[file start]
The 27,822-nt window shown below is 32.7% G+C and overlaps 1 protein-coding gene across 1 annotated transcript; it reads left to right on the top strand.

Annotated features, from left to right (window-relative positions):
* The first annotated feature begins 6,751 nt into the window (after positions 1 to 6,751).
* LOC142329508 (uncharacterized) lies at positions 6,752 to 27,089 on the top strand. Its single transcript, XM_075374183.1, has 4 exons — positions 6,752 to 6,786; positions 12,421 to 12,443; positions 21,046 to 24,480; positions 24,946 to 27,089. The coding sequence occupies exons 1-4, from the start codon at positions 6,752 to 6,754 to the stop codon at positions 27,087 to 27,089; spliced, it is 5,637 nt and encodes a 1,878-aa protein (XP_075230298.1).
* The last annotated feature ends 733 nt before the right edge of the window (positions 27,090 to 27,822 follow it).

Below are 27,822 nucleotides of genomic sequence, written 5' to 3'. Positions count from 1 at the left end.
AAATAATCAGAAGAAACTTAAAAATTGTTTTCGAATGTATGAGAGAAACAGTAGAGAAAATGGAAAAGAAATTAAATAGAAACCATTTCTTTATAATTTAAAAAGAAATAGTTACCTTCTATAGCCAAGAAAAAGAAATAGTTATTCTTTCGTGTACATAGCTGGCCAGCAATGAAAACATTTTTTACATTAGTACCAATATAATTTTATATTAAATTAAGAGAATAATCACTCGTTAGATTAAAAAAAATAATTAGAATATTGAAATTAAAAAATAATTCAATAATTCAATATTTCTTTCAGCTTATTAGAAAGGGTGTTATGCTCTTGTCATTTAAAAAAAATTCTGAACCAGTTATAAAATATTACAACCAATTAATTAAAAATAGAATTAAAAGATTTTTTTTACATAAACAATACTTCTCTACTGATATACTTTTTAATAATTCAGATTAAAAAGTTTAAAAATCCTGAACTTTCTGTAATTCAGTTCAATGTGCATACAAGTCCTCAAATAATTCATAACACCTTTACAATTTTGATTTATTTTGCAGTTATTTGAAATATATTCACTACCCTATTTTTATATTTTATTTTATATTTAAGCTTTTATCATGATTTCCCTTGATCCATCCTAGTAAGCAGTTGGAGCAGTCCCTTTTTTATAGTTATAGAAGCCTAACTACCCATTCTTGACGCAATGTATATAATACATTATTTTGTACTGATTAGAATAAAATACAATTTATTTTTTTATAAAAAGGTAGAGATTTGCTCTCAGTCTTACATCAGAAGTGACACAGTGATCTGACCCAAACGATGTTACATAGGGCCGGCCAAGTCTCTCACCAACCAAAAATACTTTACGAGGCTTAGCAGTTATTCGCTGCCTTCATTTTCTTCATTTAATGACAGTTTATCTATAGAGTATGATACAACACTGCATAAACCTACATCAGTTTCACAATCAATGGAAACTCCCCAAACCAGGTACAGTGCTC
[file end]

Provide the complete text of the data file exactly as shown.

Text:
The 27,822-nt window shown below is 32.7% G+C and overlaps 1 protein-coding gene across 1 annotated transcript; it reads left to right on the top strand.

Annotated features, from left to right (window-relative positions):
* The first annotated feature begins 6,751 nt into the window (after positions 1 to 6,751).
* LOC142329508 (uncharacterized) lies at positions 6,752 to 27,089 on the top strand. Its single transcript, XM_075374183.1, has 4 exons — positions 6,752 to 6,786; positions 12,421 to 12,443; positions 21,046 to 24,480; positions 24,946 to 27,089. The coding sequence occupies exons 1-4, from the start codon at positions 6,752 to 6,754 to the stop codon at positions 27,087 to 27,089; spliced, it is 5,637 nt and encodes a 1,878-aa protein (XP_075230298.1).
* The last annotated feature ends 733 nt before the right edge of the window (positions 27,090 to 27,822 follow it).

Below are 27,822 nucleotides of genomic sequence, written 5' to 3'. Positions count from 1 at the left end.
AAATAATCAGAAGAAACTTAAAAATTGTTTTCGAATGTATGAGAGAAACAGTAGAGAAAATGGAAAAGAAATTAAATAGAAACCATTTCTTTATAATTTAAAAAGAAATAGTTACCTTCTATAGCCAAGAAAAAGAAATAGTTATTCTTTCGTGTACATAGCTGGCCAGCAATGAAAACATTTTTTACATTAGTACCAATATAATTTTATATTAAATTAAGAGAATAATCACTCGTTAGATTAAAAAAAATAATTAGAATATTGAAATTAAAAAATAATTCAATAATTCAATATTTCTTTCAGCTTATTAGAAAGGGTGTTATGCTCTTGTCATTTAAAAAAAATTCTGAACCAGTTATAAAATATTACAACCAATTAATTAAAAATAGAATTAAAAGATTTTTTTTACATAAACAATACTTCTCTACTGATATACTTTTTAATAATTCAGATTAAAAAGTTTAAAAATCCTGAACTTTCTGTAATTCAGTTCAATGTGCATACAAGTCCTCAAATAATTCATAACACCTTTACAATTTTGATTTATTTTGCAGTTATTTGAAATATATTCACTACCCTATTTTTATATTTTATTTTATATTTAAGCTTTTATCATGATTTCCCTTGATCCATCCTAGTAAGCAGTTGGAGCAGTCCCTTTTTTATAGTTATAGAAGCCTAACTACCCATTCTTGACGCAATGTATATAATACATTATTTTGTACTGATTAGAATAAAATACAATTTATTTTTTTATAAAAAGGTAGAGATTTGCTCTCAGTCTTACATCAGAAGTGACACAGTGATCTGACCCAAACGATGTTACATAGGGCCGGCCAAGTCTCTCACCAACCAAAAATACTTTACGAGGCTTAGCAGTTATTCGCTGCCTTCATTTTCTTCATTTAATGACAGTTTATCTATAGAGTATGATACAACACTGCATAAACCTACATCAGTTTCACAATCAATGGAAACTCCCCAAACCAGGTACAGTGCTC